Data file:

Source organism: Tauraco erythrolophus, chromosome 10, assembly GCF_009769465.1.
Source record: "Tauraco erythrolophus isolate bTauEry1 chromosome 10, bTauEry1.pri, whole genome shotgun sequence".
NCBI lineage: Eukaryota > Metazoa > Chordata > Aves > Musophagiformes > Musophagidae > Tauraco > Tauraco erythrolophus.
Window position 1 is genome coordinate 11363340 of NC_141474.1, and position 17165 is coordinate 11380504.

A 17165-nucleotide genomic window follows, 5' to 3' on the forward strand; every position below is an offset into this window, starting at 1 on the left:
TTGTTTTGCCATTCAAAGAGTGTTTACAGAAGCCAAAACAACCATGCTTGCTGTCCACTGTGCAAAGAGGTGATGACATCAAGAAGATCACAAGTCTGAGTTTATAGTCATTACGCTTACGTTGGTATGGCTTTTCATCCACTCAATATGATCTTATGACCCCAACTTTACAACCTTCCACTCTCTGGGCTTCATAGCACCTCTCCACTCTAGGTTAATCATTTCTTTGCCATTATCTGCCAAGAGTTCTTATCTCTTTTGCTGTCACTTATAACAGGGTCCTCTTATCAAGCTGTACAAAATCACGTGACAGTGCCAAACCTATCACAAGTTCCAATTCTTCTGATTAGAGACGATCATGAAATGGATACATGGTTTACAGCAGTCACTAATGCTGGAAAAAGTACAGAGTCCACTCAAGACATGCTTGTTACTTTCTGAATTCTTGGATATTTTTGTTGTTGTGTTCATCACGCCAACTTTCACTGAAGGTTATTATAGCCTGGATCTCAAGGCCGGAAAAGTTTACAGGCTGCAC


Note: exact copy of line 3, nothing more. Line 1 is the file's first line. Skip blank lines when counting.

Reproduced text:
NCBI lineage: Eukaryota > Metazoa > Chordata > Aves > Musophagiformes > Musophagidae > Tauraco > Tauraco erythrolophus.